How to Get Great Shots of Water
Without water, life as we know it wouldn’t exist. Humans are dependent upon it, plants must have it, aquatic life needs it. I know I state the obvious, but have you ever considered water to be a great photographic resource? Be it a running river, ocean waves, reflective puddle, or an offshoot such as a child playing with a hose, a backlit fountain, or a dog shaking himself dry after a swim, there are a myriad of opportunities to create magnificent images that relate to water.
There are a number of ways to make your water shots stand out. The first has to do with shutter speeds. The faster the shutter speed, the more defined each drop will become. The faster the water is moving, the higher shutter speed that’s necessary to freeze the action. On the other hand, an exaggerated slow shutter speed can create a cotton candy effect on the water. For example, if you’re photographing a fast running waterfall, a shutter speed of 1/1000 is necessary to freeze the motion of the drops. But if you add neutral density filters allowing you to shoot at a shutter speed of 1/2 second or slower, the water will take on a cotton candy effect and you may even reveal the rocks over which the water flows.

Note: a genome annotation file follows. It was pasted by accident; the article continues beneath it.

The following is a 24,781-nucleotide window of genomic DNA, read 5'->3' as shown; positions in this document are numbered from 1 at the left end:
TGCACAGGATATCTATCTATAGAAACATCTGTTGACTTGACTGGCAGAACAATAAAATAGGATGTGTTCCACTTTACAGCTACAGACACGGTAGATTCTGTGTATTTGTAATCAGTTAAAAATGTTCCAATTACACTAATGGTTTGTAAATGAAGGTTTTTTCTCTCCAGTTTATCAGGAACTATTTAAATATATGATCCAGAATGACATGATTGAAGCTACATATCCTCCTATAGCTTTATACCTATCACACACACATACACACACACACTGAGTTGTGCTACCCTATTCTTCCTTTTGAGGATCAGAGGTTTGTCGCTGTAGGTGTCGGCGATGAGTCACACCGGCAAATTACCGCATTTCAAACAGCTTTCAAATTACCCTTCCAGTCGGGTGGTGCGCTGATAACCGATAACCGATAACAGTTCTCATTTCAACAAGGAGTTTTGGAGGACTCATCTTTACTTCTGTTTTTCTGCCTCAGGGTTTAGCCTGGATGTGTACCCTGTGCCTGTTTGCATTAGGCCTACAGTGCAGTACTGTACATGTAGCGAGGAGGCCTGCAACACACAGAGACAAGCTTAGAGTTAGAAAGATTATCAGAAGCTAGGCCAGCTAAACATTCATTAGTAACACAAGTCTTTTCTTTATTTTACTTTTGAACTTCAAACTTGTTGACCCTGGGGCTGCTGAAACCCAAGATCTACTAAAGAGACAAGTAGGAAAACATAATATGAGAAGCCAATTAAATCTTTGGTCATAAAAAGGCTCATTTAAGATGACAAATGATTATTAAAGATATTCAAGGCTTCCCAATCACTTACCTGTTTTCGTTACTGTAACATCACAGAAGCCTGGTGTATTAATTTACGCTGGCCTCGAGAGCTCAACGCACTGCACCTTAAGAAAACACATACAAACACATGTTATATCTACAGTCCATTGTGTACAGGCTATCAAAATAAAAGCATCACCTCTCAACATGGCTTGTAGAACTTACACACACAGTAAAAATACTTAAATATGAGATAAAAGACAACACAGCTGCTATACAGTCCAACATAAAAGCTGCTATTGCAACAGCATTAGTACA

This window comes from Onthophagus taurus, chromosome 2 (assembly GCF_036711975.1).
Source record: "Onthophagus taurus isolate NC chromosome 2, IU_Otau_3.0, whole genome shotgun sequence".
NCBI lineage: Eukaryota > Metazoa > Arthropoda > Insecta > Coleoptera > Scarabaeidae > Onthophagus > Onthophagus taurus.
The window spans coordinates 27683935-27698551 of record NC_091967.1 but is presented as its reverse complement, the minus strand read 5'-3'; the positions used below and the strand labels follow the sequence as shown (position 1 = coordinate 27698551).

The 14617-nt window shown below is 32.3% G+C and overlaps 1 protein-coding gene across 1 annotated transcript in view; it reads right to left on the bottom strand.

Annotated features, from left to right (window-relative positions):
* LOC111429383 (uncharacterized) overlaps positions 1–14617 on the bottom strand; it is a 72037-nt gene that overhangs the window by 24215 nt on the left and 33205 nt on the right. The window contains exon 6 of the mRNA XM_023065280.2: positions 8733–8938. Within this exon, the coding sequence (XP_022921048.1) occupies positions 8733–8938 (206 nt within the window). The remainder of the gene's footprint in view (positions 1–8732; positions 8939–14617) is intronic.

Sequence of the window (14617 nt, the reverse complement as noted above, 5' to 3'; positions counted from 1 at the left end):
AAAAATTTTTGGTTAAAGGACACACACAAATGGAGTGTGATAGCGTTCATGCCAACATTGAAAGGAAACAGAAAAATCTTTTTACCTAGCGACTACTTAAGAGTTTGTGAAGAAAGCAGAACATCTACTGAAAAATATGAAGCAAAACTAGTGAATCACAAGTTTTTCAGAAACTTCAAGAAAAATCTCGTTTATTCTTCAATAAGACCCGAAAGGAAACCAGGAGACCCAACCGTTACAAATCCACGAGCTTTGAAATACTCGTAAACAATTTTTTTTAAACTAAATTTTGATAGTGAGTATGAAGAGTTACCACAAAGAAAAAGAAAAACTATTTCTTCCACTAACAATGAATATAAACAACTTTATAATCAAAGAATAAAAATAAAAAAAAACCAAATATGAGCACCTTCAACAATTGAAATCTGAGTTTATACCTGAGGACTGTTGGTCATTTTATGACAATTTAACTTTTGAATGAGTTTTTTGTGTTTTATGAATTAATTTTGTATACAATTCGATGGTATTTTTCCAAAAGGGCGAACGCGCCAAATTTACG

Another way to make your water shots better is to shoot late or early in the day. The reason for this is twofold. If you’re shooting a frontlit subject, the golden colors of sunrise and sunset bathe your subject in a pleasing warmth. The other reason is to create very dramatic backlit shots. Every drop of water becomes visible and prominent in the image. Each drop takes on a translucent quality making every drop a strong part of the image. Fountains, kids at fire hydrants, and splashing dogs are but a few ideas from where to start.
Finally, consider the use of a polarizer to eliminate reflections and reduce glare. Not only will the colors be more saturated, the overall contrast of the image will be softened if the points of glare and reflectivity are removed. Simply rotate the polarizer while looking through the viewfinder until the glare is reduced. Depending on the angle at which your subject is to the camera, the effect may be very strong or barely visible.
Images and text © Russ Burden 2007.